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Mol Pharmacol. 1999 May;55(5):929-37.

Drug resistance and ATP-dependent conjugate transport mediated by the apical multidrug resistance protein, MRP2, permanently expressed in human and canine cells.

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  • 1Deutsches Krebsforschungszentrum, Heidelberg, Germany.

Abstract

The multidrug resistance protein MRP1 functions as an ATP-dependent conjugate export pump and confers multidrug resistance. We cloned MRP2 (symbol ABCC2), a MRP family member localized to the apical membrane of polarized cells. Stable expression of MRP2 in transfected human embryonic kidney (HEK-293) and Madin-Darby canine kidney (MDCK) cells was enhanced by inhibitors of histone deacetylase. In polarized MDCK cells, both rat and human MRP2 were sorted to the apical plasma membrane. An antibody raised against the amino terminus of rat MRP2 recognized the recombinant protein on the apical surface of nonpermeabilized cells, providing direct evidence for the extracellular localization of the amino terminus of MRP2. ATP-dependent transport by recombinant human and rat MRP2 was measured with membrane vesicles from stably transfected cells. The Km value of human MRP2 was 1.0 +/- 0.1 microM for leukotriene C4 and 7.2 +/- 0.7 microM for 17beta-glucuronosyl estradiol; the Km values of human MRP1 were 0.1 +/- 0.02 microM for leukotriene C4 and 1.5 +/- 0.3 microM for 17beta-glucoronosyl estradiol. Thus, the conjugate-transporting ATPases MRP2 and MRP1 differ not only by their domain-specific localization but also by their kinetic properties. Drug resistance conferred by recombinant MRP2 was studied in MDCK and HEK-293 cells using cell viability assays. Expression of human and rat MRP2 enhanced the resistance of MDCK cells to etoposide 5.0-fold and 3.8-fold and to vincristine 2.3- and 6.0-fold, respectively. Buthionine sulfoximine reduced resistance to these drugs. Human MRP2 overexpressed in HEK-293 cells enhanced the resistance to etoposide (4-fold), cisplatin (10-fold), doxorubicin (7.8-fold), and epirubicin (5-fold). These results demonstrate that MRP2 confers resistance to cytotoxic drugs.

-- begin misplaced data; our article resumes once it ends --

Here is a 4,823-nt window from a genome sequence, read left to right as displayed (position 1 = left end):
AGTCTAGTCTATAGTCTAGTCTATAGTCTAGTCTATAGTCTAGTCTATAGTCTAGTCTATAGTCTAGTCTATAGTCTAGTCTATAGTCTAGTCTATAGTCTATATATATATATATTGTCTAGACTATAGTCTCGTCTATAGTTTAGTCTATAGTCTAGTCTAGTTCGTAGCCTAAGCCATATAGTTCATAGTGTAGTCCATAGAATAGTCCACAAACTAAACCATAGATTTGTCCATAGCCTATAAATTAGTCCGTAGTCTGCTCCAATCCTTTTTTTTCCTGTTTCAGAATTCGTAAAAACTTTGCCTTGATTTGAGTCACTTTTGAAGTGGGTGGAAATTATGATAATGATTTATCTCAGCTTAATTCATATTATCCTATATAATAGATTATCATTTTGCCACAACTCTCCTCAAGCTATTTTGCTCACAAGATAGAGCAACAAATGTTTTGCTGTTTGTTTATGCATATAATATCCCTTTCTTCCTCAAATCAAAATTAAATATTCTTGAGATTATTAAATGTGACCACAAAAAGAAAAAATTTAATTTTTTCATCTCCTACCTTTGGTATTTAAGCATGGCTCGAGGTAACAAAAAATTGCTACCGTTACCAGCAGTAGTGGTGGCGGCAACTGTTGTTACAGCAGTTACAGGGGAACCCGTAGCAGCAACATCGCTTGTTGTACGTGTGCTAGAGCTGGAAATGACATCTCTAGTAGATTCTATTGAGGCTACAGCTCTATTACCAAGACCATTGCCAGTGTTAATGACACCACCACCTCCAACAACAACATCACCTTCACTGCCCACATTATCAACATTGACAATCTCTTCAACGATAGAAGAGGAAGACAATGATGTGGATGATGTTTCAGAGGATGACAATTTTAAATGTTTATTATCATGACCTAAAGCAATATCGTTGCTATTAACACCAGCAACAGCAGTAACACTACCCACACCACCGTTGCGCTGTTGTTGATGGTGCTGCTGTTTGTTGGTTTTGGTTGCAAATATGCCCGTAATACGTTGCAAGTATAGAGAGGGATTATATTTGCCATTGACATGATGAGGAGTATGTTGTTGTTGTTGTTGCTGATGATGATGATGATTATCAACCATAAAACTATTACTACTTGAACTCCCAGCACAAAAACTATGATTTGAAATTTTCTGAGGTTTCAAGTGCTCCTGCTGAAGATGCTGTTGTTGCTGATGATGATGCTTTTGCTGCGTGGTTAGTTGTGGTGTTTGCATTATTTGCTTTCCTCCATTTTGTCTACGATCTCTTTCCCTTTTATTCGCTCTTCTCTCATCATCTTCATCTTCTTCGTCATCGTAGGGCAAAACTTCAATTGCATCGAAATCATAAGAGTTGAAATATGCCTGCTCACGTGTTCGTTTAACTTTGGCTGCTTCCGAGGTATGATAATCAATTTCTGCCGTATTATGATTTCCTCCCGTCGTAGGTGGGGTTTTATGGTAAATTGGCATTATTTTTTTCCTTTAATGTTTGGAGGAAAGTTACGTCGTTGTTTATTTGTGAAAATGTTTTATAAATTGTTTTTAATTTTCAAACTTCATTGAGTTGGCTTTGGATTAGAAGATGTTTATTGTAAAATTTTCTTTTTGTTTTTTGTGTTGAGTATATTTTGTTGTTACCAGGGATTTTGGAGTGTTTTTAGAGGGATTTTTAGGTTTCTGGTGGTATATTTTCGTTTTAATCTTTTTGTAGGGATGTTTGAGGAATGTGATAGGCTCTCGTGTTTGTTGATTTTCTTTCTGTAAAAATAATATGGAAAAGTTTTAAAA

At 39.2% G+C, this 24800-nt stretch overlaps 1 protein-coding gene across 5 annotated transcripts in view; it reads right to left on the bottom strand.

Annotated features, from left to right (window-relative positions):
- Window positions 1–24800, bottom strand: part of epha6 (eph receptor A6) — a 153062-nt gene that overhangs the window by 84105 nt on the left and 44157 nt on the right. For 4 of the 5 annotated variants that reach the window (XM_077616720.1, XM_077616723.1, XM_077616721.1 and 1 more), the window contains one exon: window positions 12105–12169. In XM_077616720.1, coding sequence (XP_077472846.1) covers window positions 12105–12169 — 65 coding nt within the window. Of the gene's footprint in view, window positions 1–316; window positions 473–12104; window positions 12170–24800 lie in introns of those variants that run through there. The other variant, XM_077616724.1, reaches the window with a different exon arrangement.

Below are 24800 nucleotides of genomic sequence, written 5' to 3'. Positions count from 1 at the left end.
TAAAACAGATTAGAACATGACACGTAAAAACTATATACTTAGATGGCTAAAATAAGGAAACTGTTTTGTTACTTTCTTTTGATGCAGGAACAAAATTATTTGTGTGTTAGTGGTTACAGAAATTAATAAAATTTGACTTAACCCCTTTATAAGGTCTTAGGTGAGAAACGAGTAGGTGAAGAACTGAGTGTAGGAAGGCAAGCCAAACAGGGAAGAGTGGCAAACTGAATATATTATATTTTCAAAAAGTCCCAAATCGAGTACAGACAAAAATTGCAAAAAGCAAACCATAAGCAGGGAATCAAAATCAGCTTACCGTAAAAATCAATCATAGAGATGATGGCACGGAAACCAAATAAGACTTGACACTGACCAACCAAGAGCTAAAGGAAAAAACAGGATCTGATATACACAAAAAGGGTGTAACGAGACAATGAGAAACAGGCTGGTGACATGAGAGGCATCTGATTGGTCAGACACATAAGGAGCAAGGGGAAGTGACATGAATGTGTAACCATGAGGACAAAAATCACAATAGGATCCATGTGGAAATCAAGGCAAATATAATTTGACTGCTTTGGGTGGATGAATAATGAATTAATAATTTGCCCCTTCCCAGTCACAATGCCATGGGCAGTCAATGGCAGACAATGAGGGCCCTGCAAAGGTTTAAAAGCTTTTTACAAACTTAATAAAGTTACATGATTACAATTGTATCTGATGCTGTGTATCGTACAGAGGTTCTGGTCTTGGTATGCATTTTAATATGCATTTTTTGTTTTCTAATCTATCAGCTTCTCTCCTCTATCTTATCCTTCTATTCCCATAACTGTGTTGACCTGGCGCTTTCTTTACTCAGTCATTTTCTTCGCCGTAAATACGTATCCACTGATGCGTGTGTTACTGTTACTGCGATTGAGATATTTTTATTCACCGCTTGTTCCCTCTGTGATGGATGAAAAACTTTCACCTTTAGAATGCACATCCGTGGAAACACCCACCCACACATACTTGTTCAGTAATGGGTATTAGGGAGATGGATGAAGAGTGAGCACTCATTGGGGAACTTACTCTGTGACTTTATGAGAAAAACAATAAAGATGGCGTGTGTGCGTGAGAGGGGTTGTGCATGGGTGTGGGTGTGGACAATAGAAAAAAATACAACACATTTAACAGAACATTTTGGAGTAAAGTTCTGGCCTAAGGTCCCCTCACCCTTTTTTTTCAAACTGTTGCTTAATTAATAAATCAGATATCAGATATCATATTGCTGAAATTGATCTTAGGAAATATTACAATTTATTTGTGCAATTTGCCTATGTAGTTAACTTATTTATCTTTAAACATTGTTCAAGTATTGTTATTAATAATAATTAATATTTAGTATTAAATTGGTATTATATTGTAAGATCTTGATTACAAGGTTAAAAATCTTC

PMID:
10220572
[PubMed - indexed for MEDLINE]
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